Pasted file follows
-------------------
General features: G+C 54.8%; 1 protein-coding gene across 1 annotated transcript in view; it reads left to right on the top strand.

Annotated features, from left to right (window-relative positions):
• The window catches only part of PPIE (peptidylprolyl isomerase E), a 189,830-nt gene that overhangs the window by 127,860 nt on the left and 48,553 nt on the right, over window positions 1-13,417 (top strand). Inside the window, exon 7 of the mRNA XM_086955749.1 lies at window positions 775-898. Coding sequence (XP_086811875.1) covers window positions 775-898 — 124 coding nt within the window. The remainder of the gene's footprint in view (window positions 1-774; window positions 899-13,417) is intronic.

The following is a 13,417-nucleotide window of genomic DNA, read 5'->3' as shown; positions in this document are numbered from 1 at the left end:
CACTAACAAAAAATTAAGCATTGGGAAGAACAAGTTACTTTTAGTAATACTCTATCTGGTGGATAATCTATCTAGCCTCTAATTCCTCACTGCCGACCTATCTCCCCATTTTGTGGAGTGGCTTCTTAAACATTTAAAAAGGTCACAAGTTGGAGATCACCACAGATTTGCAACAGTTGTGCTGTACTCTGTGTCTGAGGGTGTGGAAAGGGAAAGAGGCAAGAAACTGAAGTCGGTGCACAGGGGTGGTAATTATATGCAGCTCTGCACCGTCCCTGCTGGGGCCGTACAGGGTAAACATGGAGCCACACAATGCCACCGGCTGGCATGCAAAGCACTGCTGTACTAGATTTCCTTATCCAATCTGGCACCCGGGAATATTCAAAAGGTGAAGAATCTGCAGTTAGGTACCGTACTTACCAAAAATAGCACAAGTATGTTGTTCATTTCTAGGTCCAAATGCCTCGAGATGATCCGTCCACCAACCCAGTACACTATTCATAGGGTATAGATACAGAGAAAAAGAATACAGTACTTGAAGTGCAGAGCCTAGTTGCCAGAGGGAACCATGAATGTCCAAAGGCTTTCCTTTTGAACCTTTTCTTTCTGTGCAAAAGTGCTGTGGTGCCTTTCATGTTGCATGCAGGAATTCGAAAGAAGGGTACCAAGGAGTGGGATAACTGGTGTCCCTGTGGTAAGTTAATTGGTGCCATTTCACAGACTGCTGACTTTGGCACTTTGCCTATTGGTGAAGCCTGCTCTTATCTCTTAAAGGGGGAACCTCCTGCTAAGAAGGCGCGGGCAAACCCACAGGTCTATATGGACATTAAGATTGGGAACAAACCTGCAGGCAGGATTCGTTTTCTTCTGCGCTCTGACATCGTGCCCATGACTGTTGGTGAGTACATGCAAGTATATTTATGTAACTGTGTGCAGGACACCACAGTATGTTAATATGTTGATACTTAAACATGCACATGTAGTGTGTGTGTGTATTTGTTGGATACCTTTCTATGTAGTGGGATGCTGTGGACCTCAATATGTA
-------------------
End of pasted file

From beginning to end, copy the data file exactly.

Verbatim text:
General features: G+C 54.8%; 1 protein-coding gene across 1 annotated transcript in view; it reads left to right on the top strand.

Annotated features, from left to right (window-relative positions):
• The window catches only part of PPIE (peptidylprolyl isomerase E), a 189,830-nt gene that overhangs the window by 127,860 nt on the left and 48,553 nt on the right, over window positions 1-13,417 (top strand). Inside the window, exon 7 of the mRNA XM_086955749.1 lies at window positions 775-898. Coding sequence (XP_086811875.1) covers window positions 775-898 — 124 coding nt within the window. The remainder of the gene's footprint in view (window positions 1-774; window positions 899-13,417) is intronic.

The following is a 13,417-nucleotide window of genomic DNA, read 5'->3' as shown; positions in this document are numbered from 1 at the left end:
CACTAACAAAAAATTAAGCATTGGGAAGAACAAGTTACTTTTAGTAATACTCTATCTGGTGGATAATCTATCTAGCCTCTAATTCCTCACTGCCGACCTATCTCCCCATTTTGTGGAGTGGCTTCTTAAACATTTAAAAAGGTCACAAGTTGGAGATCACCACAGATTTGCAACAGTTGTGCTGTACTCTGTGTCTGAGGGTGTGGAAAGGGAAAGAGGCAAGAAACTGAAGTCGGTGCACAGGGGTGGTAATTATATGCAGCTCTGCACCGTCCCTGCTGGGGCCGTACAGGGTAAACATGGAGCCACACAATGCCACCGGCTGGCATGCAAAGCACTGCTGTACTAGATTTCCTTATCCAATCTGGCACCCGGGAATATTCAAAAGGTGAAGAATCTGCAGTTAGGTACCGTACTTACCAAAAATAGCACAAGTATGTTGTTCATTTCTAGGTCCAAATGCCTCGAGATGATCCGTCCACCAACCCAGTACACTATTCATAGGGTATAGATACAGAGAAAAAGAATACAGTACTTGAAGTGCAGAGCCTAGTTGCCAGAGGGAACCATGAATGTCCAAAGGCTTTCCTTTTGAACCTTTTCTTTCTGTGCAAAAGTGCTGTGGTGCCTTTCATGTTGCATGCAGGAATTCGAAAGAAGGGTACCAAGGAGTGGGATAACTGGTGTCCCTGTGGTAAGTTAATTGGTGCCATTTCACAGACTGCTGACTTTGGCACTTTGCCTATTGGTGAAGCCTGCTCTTATCTCTTAAAGGGGGAACCTCCTGCTAAGAAGGCGCGGGCAAACCCACAGGTCTATATGGACATTAAGATTGGGAACAAACCTGCAGGCAGGATTCGTTTTCTTCTGCGCTCTGACATCGTGCCCATGACTGTTGGTGAGTACATGCAAGTATATTTATGTAACTGTGTGCAGGACACCACAGTATGTTAATATGTTGATACTTAAACATGCACATGTAGTGTGTGTGTGTATTTGTTGGATACCTTTCTATGTAGTGGGATGCTGTGGACCTCAATATGTA